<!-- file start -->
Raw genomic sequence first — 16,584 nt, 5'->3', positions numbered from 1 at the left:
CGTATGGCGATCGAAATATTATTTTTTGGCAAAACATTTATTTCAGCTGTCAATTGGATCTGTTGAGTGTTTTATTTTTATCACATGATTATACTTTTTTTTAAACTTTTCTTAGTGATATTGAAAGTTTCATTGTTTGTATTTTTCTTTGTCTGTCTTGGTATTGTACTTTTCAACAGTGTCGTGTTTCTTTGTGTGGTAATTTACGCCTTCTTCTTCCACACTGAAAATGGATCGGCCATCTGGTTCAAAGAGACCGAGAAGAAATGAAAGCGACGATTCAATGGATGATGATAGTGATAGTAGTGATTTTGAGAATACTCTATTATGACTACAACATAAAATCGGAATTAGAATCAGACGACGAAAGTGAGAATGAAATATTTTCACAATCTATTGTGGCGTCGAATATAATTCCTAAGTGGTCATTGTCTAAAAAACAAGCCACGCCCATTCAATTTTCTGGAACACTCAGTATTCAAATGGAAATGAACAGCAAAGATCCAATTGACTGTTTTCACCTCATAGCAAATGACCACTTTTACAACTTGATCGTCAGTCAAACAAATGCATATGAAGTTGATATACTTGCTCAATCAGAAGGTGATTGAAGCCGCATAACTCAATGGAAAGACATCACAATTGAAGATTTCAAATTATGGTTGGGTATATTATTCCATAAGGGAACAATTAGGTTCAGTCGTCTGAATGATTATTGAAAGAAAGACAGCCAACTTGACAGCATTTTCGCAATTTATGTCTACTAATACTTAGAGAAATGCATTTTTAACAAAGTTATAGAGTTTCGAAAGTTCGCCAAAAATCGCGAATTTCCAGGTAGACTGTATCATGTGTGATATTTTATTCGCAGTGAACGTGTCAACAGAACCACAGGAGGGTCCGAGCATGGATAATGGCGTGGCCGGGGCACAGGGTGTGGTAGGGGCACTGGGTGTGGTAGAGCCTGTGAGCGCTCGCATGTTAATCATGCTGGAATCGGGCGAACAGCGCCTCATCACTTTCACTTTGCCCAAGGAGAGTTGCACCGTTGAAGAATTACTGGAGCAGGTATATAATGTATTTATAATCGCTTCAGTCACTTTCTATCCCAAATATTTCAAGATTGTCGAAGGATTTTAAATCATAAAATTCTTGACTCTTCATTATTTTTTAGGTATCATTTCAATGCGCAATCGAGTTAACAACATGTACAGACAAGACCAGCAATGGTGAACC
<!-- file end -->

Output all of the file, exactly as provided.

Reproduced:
Raw genomic sequence first — 16,584 nt, 5'->3', positions numbered from 1 at the left:
CGTATGGCGATCGAAATATTATTTTTTGGCAAAACATTTATTTCAGCTGTCAATTGGATCTGTTGAGTGTTTTATTTTTATCACATGATTATACTTTTTTTTAAACTTTTCTTAGTGATATTGAAAGTTTCATTGTTTGTATTTTTCTTTGTCTGTCTTGGTATTGTACTTTTCAACAGTGTCGTGTTTCTTTGTGTGGTAATTTACGCCTTCTTCTTCCACACTGAAAATGGATCGGCCATCTGGTTCAAAGAGACCGAGAAGAAATGAAAGCGACGATTCAATGGATGATGATAGTGATAGTAGTGATTTTGAGAATACTCTATTATGACTACAACATAAAATCGGAATTAGAATCAGACGACGAAAGTGAGAATGAAATATTTTCACAATCTATTGTGGCGTCGAATATAATTCCTAAGTGGTCATTGTCTAAAAAACAAGCCACGCCCATTCAATTTTCTGGAACACTCAGTATTCAAATGGAAATGAACAGCAAAGATCCAATTGACTGTTTTCACCTCATAGCAAATGACCACTTTTACAACTTGATCGTCAGTCAAACAAATGCATATGAAGTTGATATACTTGCTCAATCAGAAGGTGATTGAAGCCGCATAACTCAATGGAAAGACATCACAATTGAAGATTTCAAATTATGGTTGGGTATATTATTCCATAAGGGAACAATTAGGTTCAGTCGTCTGAATGATTATTGAAAGAAAGACAGCCAACTTGACAGCATTTTCGCAATTTATGTCTACTAATACTTAGAGAAATGCATTTTTAACAAAGTTATAGAGTTTCGAAAGTTCGCCAAAAATCGCGAATTTCCAGGTAGACTGTATCATGTGTGATATTTTATTCGCAGTGAACGTGTCAACAGAACCACAGGAGGGTCCGAGCATGGATAATGGCGTGGCCGGGGCACAGGGTGTGGTAGGGGCACTGGGTGTGGTAGAGCCTGTGAGCGCTCGCATGTTAATCATGCTGGAATCGGGCGAACAGCGCCTCATCACTTTCACTTTGCCCAAGGAGAGTTGCACCGTTGAAGAATTACTGGAGCAGGTATATAATGTATTTATAATCGCTTCAGTCACTTTCTATCCCAAATATTTCAAGATTGTCGAAGGATTTTAAATCATAAAATTCTTGACTCTTCATTATTTTTTAGGTATCATTTCAATGCGCAATCGAGTTAACAACATGTACAGACAAGACCAGCAATGGTGAACC